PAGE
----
• Midwives in most states can provide medical abortions, but those are only feasible up until 9 (or 11 outside of the US) weeks.
  • Midwives insert IUDs and take endometrial biopsies - two other procedures that use the exact same techniques as a first trimester abortion.

Which states DON’T have a physician-only law?

  • Vermont
  • New Hampshire
  • Oregon
  • Montana

image

image

New York is trying to get onto that list, as is California and Connecticut.  But we’ll see.  It might take years, it might take decades.

Does it take special training or a certification?

Not exactly.  Just the same as any procedure that Midwives do, it takes a little training.  When we learn to insert IUDs we are students - we watch one or two, we try one with our teachers’ hands over ours, we do one ourselves, and then we practice.  But since it is all within our scope of practice, we don’t need to get another certification or attend a special program just to provide.  It’s the law of the state, not the midwifery regulatory board that prevents midwives from providing abortions.

Many states allow for midwives to provide medical abortions.

That means just handing over some pills, so it takes no technical skill whatsoever, but it does take a knowledge base to make management decisions about it.  Read about medical abortions here. 

So the way it works is this: If you practice in a state that does not have a physician-only law, then you can search out a provider who does abortions, have them train you, and then go back to provide them wherever you practice as long as you’re covered for malpractice.  You don’t need to do anything more than that.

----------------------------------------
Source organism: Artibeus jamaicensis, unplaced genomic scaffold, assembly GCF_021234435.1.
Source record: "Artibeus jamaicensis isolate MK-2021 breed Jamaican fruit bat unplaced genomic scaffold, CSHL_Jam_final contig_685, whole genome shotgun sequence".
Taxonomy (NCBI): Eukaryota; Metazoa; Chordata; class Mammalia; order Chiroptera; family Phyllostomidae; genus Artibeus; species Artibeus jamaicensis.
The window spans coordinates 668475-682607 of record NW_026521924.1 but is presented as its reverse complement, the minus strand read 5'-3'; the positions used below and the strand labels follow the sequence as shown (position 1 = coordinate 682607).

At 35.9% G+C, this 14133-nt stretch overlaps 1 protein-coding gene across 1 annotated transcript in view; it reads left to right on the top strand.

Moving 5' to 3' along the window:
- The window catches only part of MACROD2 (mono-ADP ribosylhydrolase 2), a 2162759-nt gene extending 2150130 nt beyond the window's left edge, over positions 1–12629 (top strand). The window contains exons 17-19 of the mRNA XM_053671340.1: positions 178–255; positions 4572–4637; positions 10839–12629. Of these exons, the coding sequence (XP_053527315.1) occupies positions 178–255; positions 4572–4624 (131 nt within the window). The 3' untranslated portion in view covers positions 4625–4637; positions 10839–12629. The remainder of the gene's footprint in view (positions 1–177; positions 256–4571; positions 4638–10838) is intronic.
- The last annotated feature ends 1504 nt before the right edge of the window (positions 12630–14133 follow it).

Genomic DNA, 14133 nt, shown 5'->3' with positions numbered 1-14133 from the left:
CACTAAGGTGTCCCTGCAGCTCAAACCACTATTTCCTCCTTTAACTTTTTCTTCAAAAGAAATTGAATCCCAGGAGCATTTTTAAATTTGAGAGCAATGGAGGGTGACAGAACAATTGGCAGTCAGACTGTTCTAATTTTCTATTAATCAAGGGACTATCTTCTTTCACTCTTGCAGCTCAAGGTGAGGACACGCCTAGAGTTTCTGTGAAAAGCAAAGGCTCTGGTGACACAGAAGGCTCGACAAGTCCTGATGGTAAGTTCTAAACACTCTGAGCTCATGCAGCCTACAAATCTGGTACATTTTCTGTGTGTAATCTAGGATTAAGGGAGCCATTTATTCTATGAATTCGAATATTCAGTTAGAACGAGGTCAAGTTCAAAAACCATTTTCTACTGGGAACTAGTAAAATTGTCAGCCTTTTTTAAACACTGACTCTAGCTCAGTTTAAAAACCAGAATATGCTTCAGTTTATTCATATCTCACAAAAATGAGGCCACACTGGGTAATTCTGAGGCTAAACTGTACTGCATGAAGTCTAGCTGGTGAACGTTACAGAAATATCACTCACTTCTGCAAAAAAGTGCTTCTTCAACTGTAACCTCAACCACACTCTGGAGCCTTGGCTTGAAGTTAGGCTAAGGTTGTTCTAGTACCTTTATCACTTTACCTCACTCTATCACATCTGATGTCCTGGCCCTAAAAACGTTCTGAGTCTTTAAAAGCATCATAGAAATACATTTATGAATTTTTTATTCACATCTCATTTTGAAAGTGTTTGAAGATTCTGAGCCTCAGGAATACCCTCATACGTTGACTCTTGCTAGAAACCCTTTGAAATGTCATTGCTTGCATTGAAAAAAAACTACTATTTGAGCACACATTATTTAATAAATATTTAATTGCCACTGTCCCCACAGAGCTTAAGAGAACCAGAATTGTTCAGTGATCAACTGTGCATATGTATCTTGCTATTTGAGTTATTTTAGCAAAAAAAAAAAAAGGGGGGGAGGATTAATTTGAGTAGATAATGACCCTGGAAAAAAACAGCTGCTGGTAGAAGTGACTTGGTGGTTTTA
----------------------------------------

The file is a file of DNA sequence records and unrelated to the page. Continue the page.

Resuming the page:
You won’t learn how to provide abortions in midwifery school, though, since it’s not a “core competency”.

Good luck! I hope that answers all your questions!

interactyouth:

The following intersex FAQ was compiled by the members of Inter/Act. It is intended to be a living document that we will continue to tweak, change, add-to and subtract from. Please feel free to reference it, re-blog it, and ask us questions (on tumblr or at inter.act@aiclegal.org)
What is intersex?
Intersex is an umbrella term that describes people born with intersex conditions or DSD (Differences of Sex Development). There are over 30 different conditions that cause intersex people to have physical differences inside and/or outside their bodies, making their sex neither purely male or female. Biology class has always taught us that sex is merely black and white, “male” or “female,” but now we know that’s not true. There are a lot of awesome gray areas in the middle!
What are some intersex conditions?
There are over many conditions that fall under the intersex umbrella including, but not limited to: Androgen Insensitivity Syndrome (AIS), Congenital Adrenal Hyperplasia, Klinefelter Syndrome, Hypospadias, Mayer-Rokitansky-Küster-Hauser Syndrome (MRKH), Swyer Syndrome, Turner Syndrome, 5-Alpha Reductase Deficiency. Please see the ISNA (Intersex Society of North America) website for more information on specific conditions.